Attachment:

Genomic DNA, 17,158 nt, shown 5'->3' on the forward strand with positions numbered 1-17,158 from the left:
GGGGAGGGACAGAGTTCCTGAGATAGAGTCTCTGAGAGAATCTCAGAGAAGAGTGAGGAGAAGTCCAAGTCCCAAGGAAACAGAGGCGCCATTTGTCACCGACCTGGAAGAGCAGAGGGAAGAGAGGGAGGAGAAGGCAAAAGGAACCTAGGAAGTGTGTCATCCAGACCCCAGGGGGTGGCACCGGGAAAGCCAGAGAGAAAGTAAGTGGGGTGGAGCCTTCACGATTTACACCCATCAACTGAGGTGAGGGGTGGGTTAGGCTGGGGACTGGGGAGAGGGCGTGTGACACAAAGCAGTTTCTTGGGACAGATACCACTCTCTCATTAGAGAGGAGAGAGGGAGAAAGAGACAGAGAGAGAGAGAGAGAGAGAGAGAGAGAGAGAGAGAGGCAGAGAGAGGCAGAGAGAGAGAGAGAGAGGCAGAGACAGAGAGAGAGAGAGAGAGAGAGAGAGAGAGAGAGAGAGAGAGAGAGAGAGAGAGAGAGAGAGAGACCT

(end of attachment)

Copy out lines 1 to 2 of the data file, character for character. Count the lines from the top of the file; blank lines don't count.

Genomic DNA, 17,158 nt, shown 5'->3' on the forward strand with positions numbered 1-17,158 from the left:
GGGGAGGGACAGAGTTCCTGAGATAGAGTCTCTGAGAGAATCTCAGAGAAGAGTGAGGAGAAGTCCAAGTCCCAAGGAAACAGAGGCGCCATTTGTCACCGACCTGGAAGAGCAGAGGGAAGAGAGGGAGGAGAAGGCAAAAGGAACCTAGGAAGTGTGTCATCCAGACCCCAGGGGGTGGCACCGGGAAAGCCAGAGAGAAAGTAAGTGGGGTGGAGCCTTCACGATTTACACCCATCAACTGAGGTGAGGGGTGGGTTAGGCTGGGGACTGGGGAGAGGGCGTGTGACACAAAGCAGTTTCTTGGGACAGATACCACTCTCTCATTAGAGAGGAGAGAGGGAGAAAGAGACAGAGAGAGAGAGAGAGAGAGAGAGAGAGAGAGAGAGAGGCAGAGAGAGGCAGAGAGAGAGAGAGAGAGGCAGAGACAGAGAGAGAGAGAGAGAGAGAGAGAGAGAGAGAGAGAGAGAGAGAGAGAGAGAGAGAGAGAGAGACCT